Key Insights from Canada’s Leading Expert in EV Adoption [Interview]

March 22, 2018

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Written by Basil Marcus
March 22, 2018 / 8 minute read

What are the biggest barriers to EV adoption for fleets? For many fleet managers, there are major concerns around range anxiety, and an uncertainty about the cost benefits of electric vehicles. But there is good news!

The fact is, there are clear cost saving opportunities for those who adopt electric vehicles. And advancements in public charging, including workplace charging, ensure the vehicles remain powered up, all but eliminating fears of running out of juice. 

In this interview with Dav Cvitkovic of Plug’n Drive, we take a deeper look at these issues, and learn what Plug’n Drive is doing to educate people about electric vehicle adoption.


Q: Can you give us a bit of background about Plug’n Drive?

This is truly an innovative initiative. The idea was to do consumer research on the barriers to electric vehicle uptake, and accelerate their introduction by educating people, including fleet managers, on the benefits of this well-developed technology.

We realized that there was a void in the marketplace about providing unbiased electric vehicle information. All the information out there was manufacturer-specific and competitive. We felt that people needed to understand the whole story and wanted to provide them with vehicle options.

(Related post: A Fleet Manager's Guide to Electric Vehicle Types)

We’ve been able to mobilize both industry and government to embrace our vision and support a variety of programs designed to increase EV adoption. These include:

  • advocating for consumer incentives
  • working closely with businesses to educate fleet managers on the payback they can receive by adding EVs to their fleets
  • developing workplace enticements such as on-site charging infrastructure to encourage EV use.

While Plug’n Drive started out as a community outreach and education program, we’ve evolved into a one-stop resource for EVs, including charging, policy development, and research. Initially, we would take cars on the road, to community fairs, car shows or businesses to give people a hands-on experience. However, as more and more interest in EVs started to take hold, we realized it was better to have a one-stop-shop because there’s only so many cars you can take on the road.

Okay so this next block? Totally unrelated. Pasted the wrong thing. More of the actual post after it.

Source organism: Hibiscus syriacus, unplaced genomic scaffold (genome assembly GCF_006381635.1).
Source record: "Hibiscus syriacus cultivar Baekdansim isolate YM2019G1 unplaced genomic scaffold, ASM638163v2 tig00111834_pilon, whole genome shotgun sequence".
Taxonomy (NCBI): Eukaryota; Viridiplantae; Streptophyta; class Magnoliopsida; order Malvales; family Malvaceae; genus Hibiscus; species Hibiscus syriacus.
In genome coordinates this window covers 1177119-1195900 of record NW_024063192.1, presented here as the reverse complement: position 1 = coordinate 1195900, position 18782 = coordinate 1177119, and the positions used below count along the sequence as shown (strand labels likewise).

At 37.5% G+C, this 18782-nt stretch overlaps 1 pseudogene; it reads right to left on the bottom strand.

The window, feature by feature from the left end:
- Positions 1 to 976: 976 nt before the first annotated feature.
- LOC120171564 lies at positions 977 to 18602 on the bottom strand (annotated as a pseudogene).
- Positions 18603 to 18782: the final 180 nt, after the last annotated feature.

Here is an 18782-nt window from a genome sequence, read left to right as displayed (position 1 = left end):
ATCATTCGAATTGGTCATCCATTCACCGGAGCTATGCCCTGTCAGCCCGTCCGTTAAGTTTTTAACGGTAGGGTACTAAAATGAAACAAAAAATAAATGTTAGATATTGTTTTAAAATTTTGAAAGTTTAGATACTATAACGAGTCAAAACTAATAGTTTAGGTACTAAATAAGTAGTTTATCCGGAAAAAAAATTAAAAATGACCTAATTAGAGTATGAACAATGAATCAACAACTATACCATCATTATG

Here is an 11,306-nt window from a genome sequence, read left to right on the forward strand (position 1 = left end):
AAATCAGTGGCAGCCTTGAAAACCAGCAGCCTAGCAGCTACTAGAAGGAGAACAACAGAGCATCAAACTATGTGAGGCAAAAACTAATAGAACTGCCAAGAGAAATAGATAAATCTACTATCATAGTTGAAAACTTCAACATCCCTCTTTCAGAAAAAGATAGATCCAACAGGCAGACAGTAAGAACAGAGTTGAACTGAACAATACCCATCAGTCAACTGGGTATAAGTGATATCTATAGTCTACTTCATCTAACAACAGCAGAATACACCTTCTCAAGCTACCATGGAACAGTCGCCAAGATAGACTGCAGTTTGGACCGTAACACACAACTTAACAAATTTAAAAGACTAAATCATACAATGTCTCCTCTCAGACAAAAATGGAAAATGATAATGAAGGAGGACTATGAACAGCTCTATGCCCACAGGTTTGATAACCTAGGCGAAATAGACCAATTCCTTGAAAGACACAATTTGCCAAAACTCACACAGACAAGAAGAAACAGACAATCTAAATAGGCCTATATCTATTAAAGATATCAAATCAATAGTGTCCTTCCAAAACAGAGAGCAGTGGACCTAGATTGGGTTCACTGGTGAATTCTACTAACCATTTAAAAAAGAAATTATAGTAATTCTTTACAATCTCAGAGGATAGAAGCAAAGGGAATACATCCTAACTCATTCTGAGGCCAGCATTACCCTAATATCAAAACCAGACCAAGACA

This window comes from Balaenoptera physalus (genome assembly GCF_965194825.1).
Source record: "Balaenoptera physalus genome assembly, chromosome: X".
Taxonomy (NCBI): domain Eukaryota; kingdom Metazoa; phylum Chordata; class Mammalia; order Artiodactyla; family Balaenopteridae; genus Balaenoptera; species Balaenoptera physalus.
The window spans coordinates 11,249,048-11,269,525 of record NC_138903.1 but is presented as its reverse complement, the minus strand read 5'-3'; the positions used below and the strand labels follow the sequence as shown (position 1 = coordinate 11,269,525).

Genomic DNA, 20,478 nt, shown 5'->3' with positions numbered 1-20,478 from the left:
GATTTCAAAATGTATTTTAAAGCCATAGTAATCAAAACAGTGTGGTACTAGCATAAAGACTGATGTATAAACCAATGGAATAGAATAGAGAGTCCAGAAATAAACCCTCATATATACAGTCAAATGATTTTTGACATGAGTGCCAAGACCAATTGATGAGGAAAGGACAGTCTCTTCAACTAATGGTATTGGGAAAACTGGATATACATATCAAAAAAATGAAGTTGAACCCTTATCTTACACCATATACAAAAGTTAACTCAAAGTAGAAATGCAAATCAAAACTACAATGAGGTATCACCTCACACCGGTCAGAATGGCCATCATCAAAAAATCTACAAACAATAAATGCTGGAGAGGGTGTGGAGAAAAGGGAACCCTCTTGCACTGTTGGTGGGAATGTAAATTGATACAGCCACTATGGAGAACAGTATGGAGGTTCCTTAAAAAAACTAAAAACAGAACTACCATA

In 2017, we launched the Electric Vehicle Discovery Centre in Toronto - an experiential learning facility where people can discover the world of EVs. Change is taking place rapidly in the EV space and we believe our business model can accelerate electric vehicle adoption.  

At the Centre, we are working with a wide variety of manufacturers and industry suppliers to provide the visitor with a clear view on the many options to consider as they adopt this technology.

Specialized, non-sales staff offer unbiased answers, numbers and costs. We share information about home charging through our Charge My Car program as well as building a community of people who become EV advocates.


The goal is to take consumers on an educational journey, from understanding the environmental and economic benefits, all the way to the variety of charging options available and then have them tell the story to their network.

Q: Fleets are a big deal. What are some of the obstacles that need to be overcome as fleets embrace EVs?

In general, for both consumers and businesses, the economic value proposition of EVs is not yet well understood - there are a lot of electric vehicle myths out there. One of the main obstacles is educating fleet managers on what the benefits of EVs actually are.

Of course a major priority for fleet managers is considering variable costs, such as fuel and maintenance. Well, these are two costs that can be offset through EV adoption. With an electric vehicle, there is no longer the need to gas up!